When it comes to your own roster decisions, you need to be strong, you need to have your own opinion on that. And then you have to be clear, fair, and straightforward to the players you are making the decisions with. So I think MAD Lions was in a horrible, horrible situation here: they didn’t achieve their goals in Spring Split, and there was an amazing midlaner available.

I think Reeker did a good job, but if there are two good options on the table and you have to make a decision as an organisation, and if you think going for that experienced veteran player gives you a better chance of being successful, this is also fair to the rest of your roster because the four other players are working as hard as possible to have the best possible success. It is hard, but it is the nature of the business and our job.

Speaking of success, Excel has had a very positive start to 2022 with the League team reaching LEC Playoffs, and the Valorant team getting into the VCT Promotion Tournament. I would love to know a little bit more about what you feel the recipe for success has been so far this year.

I am blessed with a very strong coaching staff. So when I started working on the rosters, I was very happy to have Jimmy ‘Jumpy’ Berndtsson (Valorant team head coach) and Joey ‘YoungBuck’ Steltenpool (League of Legends team head coach). And during the offseason I think we managed to gather a really strong group of people – talented, gifted, but at the same time, again, people who work very well together, so there we had significantly more success than in the past.

I would also say my reputation and relationships from Schalke may have helped to convince these people to join our journey, so for the first time we could actually sign top, top players, and that obviously makes life much easier for the coaches to have success. And we are not done yet. We had success compared to Excel historically, but we could have done better, and we’re aiming for better in summer, especially with Mikyx now around for more than just a few weeks. We currently have a bootcamp in Korea, and I can already tease it’s a very good one – a very exciting one.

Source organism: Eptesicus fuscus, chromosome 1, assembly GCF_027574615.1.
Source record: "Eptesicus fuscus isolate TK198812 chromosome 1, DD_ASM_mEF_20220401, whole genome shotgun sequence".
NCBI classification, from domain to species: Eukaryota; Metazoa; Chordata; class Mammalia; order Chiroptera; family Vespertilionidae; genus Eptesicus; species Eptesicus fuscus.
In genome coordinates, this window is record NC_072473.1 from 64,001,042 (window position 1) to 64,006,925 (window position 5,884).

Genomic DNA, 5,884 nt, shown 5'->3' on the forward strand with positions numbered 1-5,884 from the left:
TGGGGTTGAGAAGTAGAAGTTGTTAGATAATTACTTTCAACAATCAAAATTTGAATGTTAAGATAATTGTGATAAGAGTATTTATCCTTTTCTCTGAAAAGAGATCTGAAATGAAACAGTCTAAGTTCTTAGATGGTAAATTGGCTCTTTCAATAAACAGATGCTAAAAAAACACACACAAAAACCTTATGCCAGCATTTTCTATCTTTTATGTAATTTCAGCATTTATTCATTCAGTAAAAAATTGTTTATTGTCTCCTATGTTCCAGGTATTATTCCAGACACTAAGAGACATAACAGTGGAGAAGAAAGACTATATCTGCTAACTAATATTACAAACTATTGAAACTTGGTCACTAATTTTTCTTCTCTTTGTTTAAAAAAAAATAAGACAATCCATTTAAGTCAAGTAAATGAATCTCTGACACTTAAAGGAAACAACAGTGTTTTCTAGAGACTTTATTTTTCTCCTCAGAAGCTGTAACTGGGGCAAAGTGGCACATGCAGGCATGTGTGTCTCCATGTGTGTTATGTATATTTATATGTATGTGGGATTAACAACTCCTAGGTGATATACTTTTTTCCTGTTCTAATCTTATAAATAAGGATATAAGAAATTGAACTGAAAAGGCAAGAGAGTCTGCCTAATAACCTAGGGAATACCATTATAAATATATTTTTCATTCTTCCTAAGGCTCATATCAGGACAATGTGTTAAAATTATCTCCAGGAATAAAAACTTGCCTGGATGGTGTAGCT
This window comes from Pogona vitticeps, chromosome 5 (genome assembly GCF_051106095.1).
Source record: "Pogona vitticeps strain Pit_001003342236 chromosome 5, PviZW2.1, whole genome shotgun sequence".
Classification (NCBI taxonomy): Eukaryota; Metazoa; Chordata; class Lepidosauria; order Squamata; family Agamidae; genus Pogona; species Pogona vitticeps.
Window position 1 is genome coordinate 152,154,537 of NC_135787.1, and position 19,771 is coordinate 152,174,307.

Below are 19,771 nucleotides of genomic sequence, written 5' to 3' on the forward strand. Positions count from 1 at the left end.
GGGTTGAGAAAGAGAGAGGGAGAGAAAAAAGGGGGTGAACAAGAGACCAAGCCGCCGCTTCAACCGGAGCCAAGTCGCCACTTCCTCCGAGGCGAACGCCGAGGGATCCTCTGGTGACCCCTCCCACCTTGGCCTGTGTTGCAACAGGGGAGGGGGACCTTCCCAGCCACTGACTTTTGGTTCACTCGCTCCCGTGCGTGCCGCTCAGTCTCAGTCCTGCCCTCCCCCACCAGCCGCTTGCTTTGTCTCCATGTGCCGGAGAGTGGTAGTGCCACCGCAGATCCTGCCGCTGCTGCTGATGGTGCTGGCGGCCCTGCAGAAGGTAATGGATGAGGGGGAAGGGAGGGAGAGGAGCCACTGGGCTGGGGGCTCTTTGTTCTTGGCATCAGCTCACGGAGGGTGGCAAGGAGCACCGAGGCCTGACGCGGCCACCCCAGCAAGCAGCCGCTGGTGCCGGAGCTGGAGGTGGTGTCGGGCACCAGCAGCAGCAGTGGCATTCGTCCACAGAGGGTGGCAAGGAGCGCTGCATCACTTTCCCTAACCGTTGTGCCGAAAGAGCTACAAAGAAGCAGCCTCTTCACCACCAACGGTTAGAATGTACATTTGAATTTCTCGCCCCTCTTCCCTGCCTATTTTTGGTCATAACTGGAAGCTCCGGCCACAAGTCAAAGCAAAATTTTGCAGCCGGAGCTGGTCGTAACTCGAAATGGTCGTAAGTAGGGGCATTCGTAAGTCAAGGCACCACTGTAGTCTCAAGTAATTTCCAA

The Valorant team looks good. Unfortunately, the Valorant ecosystem if you don’t make it to VCT is not the most exciting one. But still, we want to have success here.

So back to the question: if you have good staff around, if you have a vision and a journey to show the people you want to work with – and I mean, last but not least, obviously a bit of economic power to compete with the best – it helps when gathering these rosters, and these are top, top rosters.

Thinking briefly about the Valorant team and the future there with the changes that Riot has announced for the VCT format next year – should Excel not find its way into VCT next year, is the plan still to support the team in the VRL?

There’s no decision made yet. What we’re focusing on right now is creating the best possible application to get into the long term partnership of Riot and Valorant – we will put a lot of priority on that in the next couple of weeks.

So let’s just hope for the best and let’s hope that Riot will realise that we will be an amazing partner long term. We know it will be a challenge and there will be many, many big brands and big organisations who also want to be part of the ecosystem. But we have good arguments why Excel should be part of that ecosystem, and why we should be a long term partner so we will work on that.

In the meantime, the team will try their best to show we are ambitious. And if the decision is made, let’s have a follow up conversation on that.

Reichert and Excel will surely be looking to build on the progress made so far this year, both in League and Valorant, as well as across the other games the organisation is competing in.